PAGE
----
In estate planning circles people sometimes throw around terminology without explaining it thoroughly because they are so used to these terms they become second nature. Yet, the layman may or may not know what is being referred to, so we endeavor to explain some of the core terms that are commonly utilized in the parlance of estate planning from time to time. With that in mind let’s take a look at the durable power of attorney and why it is relevant to estate planning.
The fact that the population is rapidly aging is making incapacity planning all the more important. People who are at least 85 years old are the fastest growing segment of the society, and around half of people who reach this age suffer from dementia. Dementia can prevent people from making sound personal and financial decisions.
A power of attorney is a legal instrument that is used to empower someone to act in your behalf legally. There is the general power of attorney that gives your appointed attorney-in-fact sweeping authority, but there is also a limited power of attorney. For example, if you were engaged in an out-of-state real estate transaction you could execute a power of attorney that enabled your agent to sign the paperwork in your behalf for just that single purpose.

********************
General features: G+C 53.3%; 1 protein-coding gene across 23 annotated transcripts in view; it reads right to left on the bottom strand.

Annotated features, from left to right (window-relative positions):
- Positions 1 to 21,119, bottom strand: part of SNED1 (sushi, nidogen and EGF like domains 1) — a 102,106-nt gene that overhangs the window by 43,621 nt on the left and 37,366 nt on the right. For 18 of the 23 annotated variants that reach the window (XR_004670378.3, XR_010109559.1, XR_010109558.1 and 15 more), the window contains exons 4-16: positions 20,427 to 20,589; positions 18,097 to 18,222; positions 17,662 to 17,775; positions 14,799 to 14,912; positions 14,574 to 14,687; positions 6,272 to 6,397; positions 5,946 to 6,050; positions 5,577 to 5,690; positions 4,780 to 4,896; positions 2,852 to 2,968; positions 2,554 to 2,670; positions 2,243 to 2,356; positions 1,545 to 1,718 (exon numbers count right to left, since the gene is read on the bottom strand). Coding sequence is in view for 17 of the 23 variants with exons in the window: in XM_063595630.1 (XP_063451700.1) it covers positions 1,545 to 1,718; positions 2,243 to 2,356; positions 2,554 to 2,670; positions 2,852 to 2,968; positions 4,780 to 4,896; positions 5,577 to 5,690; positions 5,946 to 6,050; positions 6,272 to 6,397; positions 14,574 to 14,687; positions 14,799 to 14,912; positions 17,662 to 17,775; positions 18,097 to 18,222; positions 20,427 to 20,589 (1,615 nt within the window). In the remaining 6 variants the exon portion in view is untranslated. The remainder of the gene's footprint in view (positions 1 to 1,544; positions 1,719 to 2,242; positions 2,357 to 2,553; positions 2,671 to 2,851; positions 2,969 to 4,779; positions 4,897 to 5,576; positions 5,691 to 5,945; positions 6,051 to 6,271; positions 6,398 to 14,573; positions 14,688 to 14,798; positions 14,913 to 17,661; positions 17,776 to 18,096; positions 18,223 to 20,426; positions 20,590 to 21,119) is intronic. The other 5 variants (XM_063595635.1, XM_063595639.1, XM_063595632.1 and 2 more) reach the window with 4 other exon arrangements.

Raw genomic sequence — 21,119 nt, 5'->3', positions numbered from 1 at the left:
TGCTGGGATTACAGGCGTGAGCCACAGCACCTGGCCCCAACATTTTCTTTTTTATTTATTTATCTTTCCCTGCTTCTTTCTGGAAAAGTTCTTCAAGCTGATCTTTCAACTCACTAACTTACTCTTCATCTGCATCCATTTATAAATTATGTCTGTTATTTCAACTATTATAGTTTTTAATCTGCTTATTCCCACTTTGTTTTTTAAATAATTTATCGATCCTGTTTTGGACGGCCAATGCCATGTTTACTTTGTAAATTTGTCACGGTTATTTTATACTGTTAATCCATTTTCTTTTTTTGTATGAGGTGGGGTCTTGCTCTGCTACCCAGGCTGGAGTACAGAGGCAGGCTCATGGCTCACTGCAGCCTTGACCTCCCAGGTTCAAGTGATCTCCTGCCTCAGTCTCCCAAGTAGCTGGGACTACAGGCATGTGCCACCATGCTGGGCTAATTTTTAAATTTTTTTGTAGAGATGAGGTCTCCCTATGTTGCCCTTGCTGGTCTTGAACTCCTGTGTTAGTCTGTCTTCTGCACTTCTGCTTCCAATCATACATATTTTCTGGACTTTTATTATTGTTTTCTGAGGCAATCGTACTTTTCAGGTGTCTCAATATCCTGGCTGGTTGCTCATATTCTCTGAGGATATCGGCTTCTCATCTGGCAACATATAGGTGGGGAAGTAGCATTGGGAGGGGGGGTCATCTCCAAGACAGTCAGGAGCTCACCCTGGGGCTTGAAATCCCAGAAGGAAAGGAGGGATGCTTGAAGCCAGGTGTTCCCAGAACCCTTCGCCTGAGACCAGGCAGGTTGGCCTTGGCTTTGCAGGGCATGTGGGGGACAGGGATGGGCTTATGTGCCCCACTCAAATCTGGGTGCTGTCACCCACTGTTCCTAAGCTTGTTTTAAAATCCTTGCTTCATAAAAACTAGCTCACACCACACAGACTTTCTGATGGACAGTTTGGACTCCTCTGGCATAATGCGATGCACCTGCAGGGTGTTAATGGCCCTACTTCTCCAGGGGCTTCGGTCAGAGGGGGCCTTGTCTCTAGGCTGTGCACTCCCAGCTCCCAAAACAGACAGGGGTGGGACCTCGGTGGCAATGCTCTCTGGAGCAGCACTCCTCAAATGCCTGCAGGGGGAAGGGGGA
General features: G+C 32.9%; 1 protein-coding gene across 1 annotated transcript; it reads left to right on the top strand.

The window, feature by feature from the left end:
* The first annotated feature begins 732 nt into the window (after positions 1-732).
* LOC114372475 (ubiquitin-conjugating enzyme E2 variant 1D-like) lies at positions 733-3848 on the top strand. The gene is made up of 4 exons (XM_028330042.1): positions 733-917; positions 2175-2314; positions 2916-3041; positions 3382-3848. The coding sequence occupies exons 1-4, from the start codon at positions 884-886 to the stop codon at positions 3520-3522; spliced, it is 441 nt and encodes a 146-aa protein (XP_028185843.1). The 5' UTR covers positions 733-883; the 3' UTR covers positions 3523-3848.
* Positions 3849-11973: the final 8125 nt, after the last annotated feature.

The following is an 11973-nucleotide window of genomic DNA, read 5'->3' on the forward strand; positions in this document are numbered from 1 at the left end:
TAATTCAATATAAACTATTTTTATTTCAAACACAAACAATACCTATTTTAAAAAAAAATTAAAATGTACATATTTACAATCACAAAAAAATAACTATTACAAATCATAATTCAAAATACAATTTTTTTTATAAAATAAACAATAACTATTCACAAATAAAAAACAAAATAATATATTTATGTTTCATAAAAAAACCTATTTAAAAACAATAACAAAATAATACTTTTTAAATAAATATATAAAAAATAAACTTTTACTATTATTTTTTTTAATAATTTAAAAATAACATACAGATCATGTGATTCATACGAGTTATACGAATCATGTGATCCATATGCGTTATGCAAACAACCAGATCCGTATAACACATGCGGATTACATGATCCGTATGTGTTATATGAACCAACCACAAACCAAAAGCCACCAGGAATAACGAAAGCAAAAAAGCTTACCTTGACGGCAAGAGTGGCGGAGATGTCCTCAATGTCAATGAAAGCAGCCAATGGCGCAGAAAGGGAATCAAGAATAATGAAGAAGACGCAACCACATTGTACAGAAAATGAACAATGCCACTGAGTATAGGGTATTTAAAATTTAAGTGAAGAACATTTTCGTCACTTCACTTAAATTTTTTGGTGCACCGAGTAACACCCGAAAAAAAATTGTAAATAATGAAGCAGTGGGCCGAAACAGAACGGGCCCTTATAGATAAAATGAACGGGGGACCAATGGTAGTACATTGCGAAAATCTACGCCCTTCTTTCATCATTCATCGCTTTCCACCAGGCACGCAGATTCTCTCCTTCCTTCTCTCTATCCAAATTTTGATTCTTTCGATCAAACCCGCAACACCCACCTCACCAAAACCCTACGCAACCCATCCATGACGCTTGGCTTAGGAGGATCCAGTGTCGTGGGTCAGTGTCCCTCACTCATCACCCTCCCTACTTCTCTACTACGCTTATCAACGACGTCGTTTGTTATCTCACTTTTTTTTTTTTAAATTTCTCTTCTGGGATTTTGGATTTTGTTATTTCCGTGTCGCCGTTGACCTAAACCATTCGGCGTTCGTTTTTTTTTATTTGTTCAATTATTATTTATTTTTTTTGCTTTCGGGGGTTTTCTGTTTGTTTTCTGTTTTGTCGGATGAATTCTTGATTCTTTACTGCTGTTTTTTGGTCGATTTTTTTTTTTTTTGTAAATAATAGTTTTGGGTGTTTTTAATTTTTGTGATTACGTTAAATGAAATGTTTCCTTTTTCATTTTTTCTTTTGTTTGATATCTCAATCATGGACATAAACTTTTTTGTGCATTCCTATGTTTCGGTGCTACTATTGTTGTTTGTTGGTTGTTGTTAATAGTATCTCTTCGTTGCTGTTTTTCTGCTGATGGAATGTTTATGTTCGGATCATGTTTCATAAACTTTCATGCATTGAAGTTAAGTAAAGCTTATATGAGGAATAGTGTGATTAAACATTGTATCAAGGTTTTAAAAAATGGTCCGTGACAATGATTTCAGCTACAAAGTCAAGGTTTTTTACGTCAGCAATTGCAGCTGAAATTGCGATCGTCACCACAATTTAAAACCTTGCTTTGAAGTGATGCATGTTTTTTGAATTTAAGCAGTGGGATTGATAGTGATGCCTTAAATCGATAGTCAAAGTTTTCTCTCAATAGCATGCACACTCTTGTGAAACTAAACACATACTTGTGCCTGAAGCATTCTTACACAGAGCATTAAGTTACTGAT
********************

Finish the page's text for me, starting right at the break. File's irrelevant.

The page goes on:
Originally a general or limited power of attorney would no longer be recognized if you became incapacitated. A durable general or limited power of attorney does remain in effect in the event of your incapacity. You can execute a durable medical power of attorney appointing someone to make health care decisions in your behalf, and a durable financial power of attorney empowering an attorney-in-fact to make financial decisions.
If you were to become incapacitated without having executed durable powers of attorney, the court may appoint a conservator to manage your affairs. Most people would prefer to make this choice themselves, and this is why these documents have become staples of the modern incapacity plan.
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